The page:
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Argyle Reserve Pinot Noir (375ML half-bottle) 2009

Pinot Noir from Willamette Valley, Oregon
  • WS91
  • RP90
  • WS93
  • JS92
  • RP92
  • WE91
  • WS90
  • WS92
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5.0 3 Ratings
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Winemaker Notes

To coin a popular phrase, this is not your Mother's Reserve Pinot Noir! The wine has quiet power, yet voluptuous, sensuous fruit. The aromas offer spice of sandalwood, cedar box, and incense imbricated with lovely red and Bing cherry fruit, with a hint of moss on rock earthiness. The flavors bring out more red than black fruits which is characteristic of our Reserve vine blocks that make this wine label. The texture is super rich with surprising amounts of red cherry and cherry wood spice. This wine and the 2009 vintage are opulent enough to please the most discerning Sybarite!

Critical Acclaim

All Vintages
WS 91
Wine Spectator

Shows an earthy edge, but the vivid cherry and black tea flavors remain vibrant as they flow against a modest burr of tannins on the long, deftly balanced finish. Drink now through 2017.

RP 90
The Wine Advocate

The 2009 Pinot Noir Reserve is a more expressive, structured effort, darker in color with aromas of violets, incense, cinnamon, black cherry, and black raspberry. Richer and more structured than the Willamette Valley cuvee, it will evolve for 2-3 years and offer prime drinking from 2012 to 2019.

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Argyle

Argyle

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Argyle, , Oregon
Argyle
Twenty-five years ago, Argyle began making wine in Oregon's Willamette Valley. Since 1987, winemaker Rollin Soles and viticulturist Allen Holstein have teamed up to produce world-class method champenoise sparkling wines, barrel-fermented Chardonnay, and silky-textured Pinor Noir from low-yielding vines that are winery farmed on some of the best hillside slopes and elevations. Argyle wines have received a total of 11 Wine Spectator Top 100 designations - more than any other winery in Oregon. The Argyle wines represented on this list include sparkling wine, Chardonnay and Pinot Noir, truly making Argyle one of the finest practitioners of the craft of elegant, long-lived winegrowing.

Central Coast

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The largest and perhaps most varied of California’s wine-growing regions, the Central Coast produces the majority of the state's wine. The sprawling district covers most of the vineyard land between San Francisco and Santa Barbara from the coast inland nearly all the way to the Central Valley. Encompassing an extremely diverse array of climates, soil types, and wine styles, it contains many smaller sub-AVAs, including Monterey, Paso Robles, Santa Ynez Valley, Santa Maria Valley, and Santa Cruz Mountains.

Just about every major international grape variety is planted within this vast AVA, from Pinot Noir and Chardonnay to Cabernet Sauvignon and Zinfandel. A significant proportion of the region’s produce is generic, inexpensive bulk wine, but the Central Coast is also home to many small, artisanal wineries crafting unique, high-quality wines, as well as everything in between.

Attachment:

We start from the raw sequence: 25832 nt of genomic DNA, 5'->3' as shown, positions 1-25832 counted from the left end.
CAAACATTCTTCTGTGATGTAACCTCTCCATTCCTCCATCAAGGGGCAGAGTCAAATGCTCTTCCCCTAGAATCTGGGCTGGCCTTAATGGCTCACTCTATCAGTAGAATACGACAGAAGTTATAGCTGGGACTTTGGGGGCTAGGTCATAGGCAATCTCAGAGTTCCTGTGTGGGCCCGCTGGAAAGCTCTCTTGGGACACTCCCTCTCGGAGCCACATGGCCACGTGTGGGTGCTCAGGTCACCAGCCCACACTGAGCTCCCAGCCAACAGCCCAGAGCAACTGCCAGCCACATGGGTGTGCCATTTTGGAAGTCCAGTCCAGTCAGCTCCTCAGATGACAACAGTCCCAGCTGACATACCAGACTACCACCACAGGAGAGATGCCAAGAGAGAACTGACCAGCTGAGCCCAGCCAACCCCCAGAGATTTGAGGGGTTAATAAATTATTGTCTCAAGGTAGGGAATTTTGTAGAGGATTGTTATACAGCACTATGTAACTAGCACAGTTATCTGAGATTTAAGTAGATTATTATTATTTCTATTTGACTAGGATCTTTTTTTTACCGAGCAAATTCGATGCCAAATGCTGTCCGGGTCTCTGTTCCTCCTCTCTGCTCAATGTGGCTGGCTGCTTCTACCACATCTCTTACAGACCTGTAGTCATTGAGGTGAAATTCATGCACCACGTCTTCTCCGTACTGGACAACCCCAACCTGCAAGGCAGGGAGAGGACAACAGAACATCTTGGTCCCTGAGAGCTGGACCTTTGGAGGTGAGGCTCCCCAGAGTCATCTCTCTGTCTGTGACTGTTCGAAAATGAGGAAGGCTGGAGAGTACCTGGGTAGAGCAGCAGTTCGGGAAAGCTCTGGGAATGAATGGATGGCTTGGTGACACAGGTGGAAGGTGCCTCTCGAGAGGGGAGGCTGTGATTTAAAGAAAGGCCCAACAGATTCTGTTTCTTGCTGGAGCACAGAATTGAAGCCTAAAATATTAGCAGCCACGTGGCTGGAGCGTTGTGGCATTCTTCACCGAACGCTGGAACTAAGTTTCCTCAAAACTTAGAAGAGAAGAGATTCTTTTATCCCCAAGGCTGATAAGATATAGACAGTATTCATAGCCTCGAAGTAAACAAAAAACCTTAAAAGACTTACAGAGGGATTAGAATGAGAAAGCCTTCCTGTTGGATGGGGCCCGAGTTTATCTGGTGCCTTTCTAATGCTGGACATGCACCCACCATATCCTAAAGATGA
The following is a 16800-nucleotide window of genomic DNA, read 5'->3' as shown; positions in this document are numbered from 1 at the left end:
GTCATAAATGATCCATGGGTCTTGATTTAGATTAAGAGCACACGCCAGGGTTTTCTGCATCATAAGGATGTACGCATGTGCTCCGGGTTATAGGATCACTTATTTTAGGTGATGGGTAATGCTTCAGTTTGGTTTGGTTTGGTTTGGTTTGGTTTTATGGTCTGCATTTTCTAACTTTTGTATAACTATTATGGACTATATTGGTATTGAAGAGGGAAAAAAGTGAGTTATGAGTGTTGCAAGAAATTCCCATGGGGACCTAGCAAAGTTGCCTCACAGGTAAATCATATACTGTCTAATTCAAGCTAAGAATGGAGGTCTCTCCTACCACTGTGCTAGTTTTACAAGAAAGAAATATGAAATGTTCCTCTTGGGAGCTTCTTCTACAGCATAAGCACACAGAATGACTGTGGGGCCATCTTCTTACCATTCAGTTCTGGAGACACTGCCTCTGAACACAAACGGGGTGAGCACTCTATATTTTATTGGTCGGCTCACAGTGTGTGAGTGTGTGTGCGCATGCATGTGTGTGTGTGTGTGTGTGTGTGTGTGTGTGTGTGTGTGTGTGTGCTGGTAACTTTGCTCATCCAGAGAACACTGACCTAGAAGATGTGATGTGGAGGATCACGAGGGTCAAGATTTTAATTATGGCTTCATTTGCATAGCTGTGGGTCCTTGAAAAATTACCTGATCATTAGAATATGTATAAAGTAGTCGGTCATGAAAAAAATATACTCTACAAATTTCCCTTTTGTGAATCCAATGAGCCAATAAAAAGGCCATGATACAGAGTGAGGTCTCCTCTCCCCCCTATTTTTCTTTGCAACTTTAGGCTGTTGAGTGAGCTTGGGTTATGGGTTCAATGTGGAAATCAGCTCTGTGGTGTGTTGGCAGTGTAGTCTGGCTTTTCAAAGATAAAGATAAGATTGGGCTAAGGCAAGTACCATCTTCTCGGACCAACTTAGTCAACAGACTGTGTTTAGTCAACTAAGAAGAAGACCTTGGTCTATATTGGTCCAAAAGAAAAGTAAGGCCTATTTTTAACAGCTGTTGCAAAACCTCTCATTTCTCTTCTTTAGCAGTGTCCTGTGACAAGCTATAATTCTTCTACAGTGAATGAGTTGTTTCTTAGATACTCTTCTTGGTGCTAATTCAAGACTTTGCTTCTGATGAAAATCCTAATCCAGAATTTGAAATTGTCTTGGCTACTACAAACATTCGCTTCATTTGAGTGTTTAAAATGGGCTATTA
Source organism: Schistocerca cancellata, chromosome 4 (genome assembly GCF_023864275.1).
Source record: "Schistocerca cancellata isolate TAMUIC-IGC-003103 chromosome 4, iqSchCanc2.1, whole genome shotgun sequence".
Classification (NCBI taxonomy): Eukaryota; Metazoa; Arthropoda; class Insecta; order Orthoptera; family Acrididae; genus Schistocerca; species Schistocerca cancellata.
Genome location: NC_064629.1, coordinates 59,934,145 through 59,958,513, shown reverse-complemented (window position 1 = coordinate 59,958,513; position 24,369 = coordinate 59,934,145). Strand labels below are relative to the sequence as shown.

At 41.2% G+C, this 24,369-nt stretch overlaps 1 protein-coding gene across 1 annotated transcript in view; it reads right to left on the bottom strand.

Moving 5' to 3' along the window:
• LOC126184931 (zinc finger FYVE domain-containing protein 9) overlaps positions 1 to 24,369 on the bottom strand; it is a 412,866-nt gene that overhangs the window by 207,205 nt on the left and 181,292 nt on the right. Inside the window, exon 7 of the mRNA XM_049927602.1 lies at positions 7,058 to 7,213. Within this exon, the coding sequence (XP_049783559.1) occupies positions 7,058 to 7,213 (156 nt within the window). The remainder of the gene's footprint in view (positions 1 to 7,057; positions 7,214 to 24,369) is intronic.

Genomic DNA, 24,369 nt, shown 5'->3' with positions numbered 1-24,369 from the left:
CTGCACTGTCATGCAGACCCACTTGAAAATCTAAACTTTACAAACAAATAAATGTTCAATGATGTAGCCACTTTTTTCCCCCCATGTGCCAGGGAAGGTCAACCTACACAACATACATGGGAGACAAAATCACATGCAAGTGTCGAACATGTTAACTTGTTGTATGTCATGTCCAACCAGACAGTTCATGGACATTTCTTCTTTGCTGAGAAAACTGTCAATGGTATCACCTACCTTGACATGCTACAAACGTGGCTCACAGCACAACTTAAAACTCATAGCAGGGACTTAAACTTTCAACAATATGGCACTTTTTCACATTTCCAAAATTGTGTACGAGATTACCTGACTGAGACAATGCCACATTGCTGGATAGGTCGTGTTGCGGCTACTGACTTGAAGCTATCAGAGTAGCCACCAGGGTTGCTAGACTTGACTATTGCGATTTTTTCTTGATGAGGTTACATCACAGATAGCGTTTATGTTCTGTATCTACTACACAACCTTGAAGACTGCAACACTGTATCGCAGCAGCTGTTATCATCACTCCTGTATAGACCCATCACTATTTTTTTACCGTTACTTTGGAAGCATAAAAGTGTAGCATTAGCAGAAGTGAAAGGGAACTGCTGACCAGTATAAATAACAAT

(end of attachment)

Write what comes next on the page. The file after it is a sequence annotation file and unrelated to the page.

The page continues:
Pinot Noir

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One of the most difficult yet rewarding grapes to grow, Pinot Noir is commonly referred to by winemakers as the “heartbreak grape.” However, the greatest red wines of Burgundy prove that it is unquestionably worth the effort. More reflective than most varieties of the land on which it is grown, Pinot Noir prefers a cool climate, requires low yields to achieve high quality, and demands care in the vineyard and lots of attention in the winery. It is an important component of Champagne and the only variety permitted in red Burgundy. Pinot Noir enjoys immense popularity internationally, most notably in Oregon, California, and New Zealand.

In the Glass

Pinot Noir Is all about red fruit—strawberry, raspberry, and cherry. It is relatively pale in color with soft tannins and lively acidity. It ranges in body from very light to the heavier side of medium, typically landing somewhere in the middle—giving it extensive possibilities for food pairing. With age (of which the best examples can handle an astounding amount), it can develop hauntingly beautiful characteristics of fresh earth, autumn leaves, and truffles.

Perfect Pairings

Pinot’s healthy acidity cuts through the oiliness of pink-fleshed fish like salmon, ocean trout, and tuna. Its mild mannered tannins don’t fight with spicy food, and give it enough structure to pair with all sorts of poultry—chicken, quail, and especially duck. As the namesake wine of Boeuf Bourguignon, it can even match with heavier fare. Pinot Noir is also very vegetarian-friendly—most notably with any dish that features mushrooms.

Sommelier Secret

Pinot Noir is dangerously drinkable, highly addictive, and has a bad habit of emptying the wallet. Look for affordable but still delicious examples from Germany (as Spätburgunder), Italy (as Pinot Nero), Chile, New Zealand, and France’s Loire Valley and Alsace regions.

SWS319283_2009 Item# 117750

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